In response to this, the government always says that it has a majority. To my knowledge, 40% of voters does not a majority make.

The government says that it has been given a strong mandate but this is not a strong mandate at all.

The government is using this strong-arm method, but it does not have a strong mandate. Since less than 40% of voters placed their trust in the Conservatives, they cannot use the argument that they have a strong mandate.

Once again, I am disappointed because we are again being forced to cut debate short and we will not be able to explore this properly. As many of my colleagues have pointed out, many of us are new here and would really like the opportunity to express our thoughts on these important issues. Indeed, the bills we are voting on today will have consequences. Many of my colleagues would like to have the opportunity to express their thoughts, without being systematically bullied by this government.

A number of things in Bill C-11 can be criticized. I would first like to talk about the thing that is probably most shocking to Canadians: making it an offence to remove a digital lock. The impression we get is that this government wants to put the entire population in prison; I do not know where we are going to put all the people being locked up. In the NDP, we say this government is disconnected from reality, disconnected from what Canadians see and what Canadians think in everyday life. Canadians do not understand why they want to put someone in prison for five years, when other crimes are much worse but are punished much less harshly. Putting sentences for digital manipulation on the same footing as assaults and crimes against the person makes no sense to the Canadians who watch us do our work as legislators every day.

I am going to offer a more personal anecdote. Before I became a member of Parliament, I worked for Statistics Canada. Statistics Canada's legislation on the subject of the census said that a person could go to prison for not answering the census. This was quite an old provision. Canadians did not understand why failing to fill out a form could mean someone would go to prison just like a person who committed a crime against a person, who committed an assault on someone, or who caused damage to property. People could not understand it.

The fact that we are told someone can be imprisoned for a term of up to five years shows that the government is completely disconnected from reality. No one in Canada would understand how someone could be put in prison for five years for digital manipulation, when other people do not go to prison for crimes against a person. For myself, this is what I find most shocking when I read this bill. It tells me there is a complete failure to understand, a complete disconnect between the government, on its pedestal, which is all powerful and demonstrates every day that it uses and abuses those powers, and the people who are trying to live their lives, and sometimes just trying to survive, and cannot understand this double standard.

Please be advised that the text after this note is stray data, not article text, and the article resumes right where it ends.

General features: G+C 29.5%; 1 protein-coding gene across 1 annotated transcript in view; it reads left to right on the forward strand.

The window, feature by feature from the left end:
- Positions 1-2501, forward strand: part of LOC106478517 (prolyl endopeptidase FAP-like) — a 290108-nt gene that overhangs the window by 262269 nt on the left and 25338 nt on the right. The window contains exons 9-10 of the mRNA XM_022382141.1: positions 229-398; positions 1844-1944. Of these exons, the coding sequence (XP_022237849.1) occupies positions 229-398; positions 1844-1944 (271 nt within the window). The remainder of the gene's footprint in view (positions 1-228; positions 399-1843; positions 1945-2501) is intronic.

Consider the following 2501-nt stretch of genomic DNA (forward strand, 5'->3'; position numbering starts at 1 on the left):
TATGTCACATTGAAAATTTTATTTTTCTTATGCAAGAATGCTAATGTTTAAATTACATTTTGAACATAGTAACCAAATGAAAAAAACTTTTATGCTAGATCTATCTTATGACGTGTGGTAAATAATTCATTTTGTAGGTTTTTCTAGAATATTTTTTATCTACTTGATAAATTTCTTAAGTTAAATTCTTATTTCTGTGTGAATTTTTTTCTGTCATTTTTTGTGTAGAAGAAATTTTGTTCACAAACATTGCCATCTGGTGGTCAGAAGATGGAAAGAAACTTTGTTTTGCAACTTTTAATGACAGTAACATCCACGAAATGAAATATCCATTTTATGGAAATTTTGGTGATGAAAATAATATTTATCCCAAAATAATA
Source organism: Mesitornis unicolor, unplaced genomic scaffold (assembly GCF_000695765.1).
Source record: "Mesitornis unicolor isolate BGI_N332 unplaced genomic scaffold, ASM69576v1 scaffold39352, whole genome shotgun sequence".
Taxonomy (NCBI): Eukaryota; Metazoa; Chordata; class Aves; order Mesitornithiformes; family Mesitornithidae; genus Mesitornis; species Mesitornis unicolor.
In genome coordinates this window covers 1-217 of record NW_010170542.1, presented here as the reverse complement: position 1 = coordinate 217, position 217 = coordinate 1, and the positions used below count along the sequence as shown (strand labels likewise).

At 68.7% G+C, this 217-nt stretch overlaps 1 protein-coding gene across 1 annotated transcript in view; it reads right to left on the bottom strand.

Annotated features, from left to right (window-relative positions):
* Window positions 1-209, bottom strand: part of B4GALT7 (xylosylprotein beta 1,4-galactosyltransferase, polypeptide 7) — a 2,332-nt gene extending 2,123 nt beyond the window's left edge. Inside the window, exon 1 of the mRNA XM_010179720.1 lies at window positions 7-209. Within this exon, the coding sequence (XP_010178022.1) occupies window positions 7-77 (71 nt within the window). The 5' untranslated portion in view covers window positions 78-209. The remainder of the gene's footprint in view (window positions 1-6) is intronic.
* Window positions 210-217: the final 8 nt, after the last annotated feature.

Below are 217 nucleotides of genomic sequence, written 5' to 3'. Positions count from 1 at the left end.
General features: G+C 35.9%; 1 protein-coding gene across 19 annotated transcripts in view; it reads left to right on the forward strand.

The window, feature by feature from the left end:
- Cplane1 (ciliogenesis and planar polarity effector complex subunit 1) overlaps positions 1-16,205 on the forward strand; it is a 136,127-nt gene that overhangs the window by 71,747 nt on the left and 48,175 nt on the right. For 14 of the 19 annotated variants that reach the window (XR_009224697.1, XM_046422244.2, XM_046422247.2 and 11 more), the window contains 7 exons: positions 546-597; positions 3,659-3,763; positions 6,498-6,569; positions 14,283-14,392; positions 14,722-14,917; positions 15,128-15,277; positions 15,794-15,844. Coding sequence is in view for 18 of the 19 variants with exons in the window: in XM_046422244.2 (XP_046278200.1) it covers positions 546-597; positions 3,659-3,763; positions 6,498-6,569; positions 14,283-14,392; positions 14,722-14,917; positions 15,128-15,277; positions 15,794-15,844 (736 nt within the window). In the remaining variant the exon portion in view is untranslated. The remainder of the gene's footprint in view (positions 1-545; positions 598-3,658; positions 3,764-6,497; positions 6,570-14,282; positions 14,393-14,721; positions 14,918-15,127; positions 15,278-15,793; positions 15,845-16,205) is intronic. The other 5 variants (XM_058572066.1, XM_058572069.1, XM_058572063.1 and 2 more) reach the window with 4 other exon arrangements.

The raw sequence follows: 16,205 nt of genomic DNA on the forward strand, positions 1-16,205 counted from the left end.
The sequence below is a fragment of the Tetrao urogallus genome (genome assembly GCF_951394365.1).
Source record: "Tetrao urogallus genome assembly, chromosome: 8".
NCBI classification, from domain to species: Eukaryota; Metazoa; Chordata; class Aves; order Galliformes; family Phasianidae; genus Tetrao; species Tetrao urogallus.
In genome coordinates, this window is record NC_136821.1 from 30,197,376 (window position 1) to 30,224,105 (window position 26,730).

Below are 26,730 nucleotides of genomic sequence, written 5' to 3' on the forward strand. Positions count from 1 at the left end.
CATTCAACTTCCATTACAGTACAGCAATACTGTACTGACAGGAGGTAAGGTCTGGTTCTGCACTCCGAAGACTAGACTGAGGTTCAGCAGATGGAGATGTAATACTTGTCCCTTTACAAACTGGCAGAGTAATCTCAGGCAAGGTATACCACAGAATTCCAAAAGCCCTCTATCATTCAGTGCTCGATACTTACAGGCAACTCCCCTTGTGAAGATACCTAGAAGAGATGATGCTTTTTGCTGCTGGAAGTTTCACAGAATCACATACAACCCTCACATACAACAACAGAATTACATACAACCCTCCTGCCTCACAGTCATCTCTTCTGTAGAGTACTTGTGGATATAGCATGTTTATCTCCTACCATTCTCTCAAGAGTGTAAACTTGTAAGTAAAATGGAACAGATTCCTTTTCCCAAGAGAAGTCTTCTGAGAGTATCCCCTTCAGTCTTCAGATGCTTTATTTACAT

Another aspect is also a cause for concern, in my opinion. We have the impression that this government is targeting students. There is a provision in this bill that would require them to destroy course notes they have used after 30 days, when those notes should be part of the knowledge they have acquired. They should be able to retain them for later use in their profession or in higher education. This makes no sense.

We want a country that develops and flourishes due to the quality of its teaching—providing better education for its children—and yet, paradoxically, a clause has been included in this bill that will force students to destroy their class notes. As a result, they will not be able to take advantage of everything they have learned, which is valuable to them, and to all of us here. Indeed, we need the next generations to be better educated and more comfortable, in a professional sense, with new technologies. This is yet another example of the government not sharing the same approach. It is as if they were living in another world.

Something else shocked me. I have listened to a number of debates and discussions on this issue and get the sense that the government is being deliberately ambiguous, and engaging in verbal games with words like “creator” and “copyright owner”. Some of my colleagues made a very relevant observation earlier, and that is that creators are not necessarily—and not at all in many cases—the rights holders. In the debate on this bill, every member across aisle constantly talks about standing up for the rights of authors, but copyright is not always the property of the authors, rather it belongs to big companies or publishing houses which, in practice, are not the authors.

So there is this constant, insidious ambiguity, deliberate in my opinion, regarding creators—whom we wish to encourage, of course—and copyright owners. The latter are often, too often, big companies with sometimes outrageous profit margins, whose situation does not resemble that of a creator, that is, the person who had the brainpower to generate the cultural product in the first place.

The NDP has consistently favoured a balanced approach to find the right balance between, on one hand, the rights of creators—not the copyright owners—to receive fair compensation for their work and their contribution to society in general, and, on the other hand, the right of the consumer to have access to culture at a reasonable price.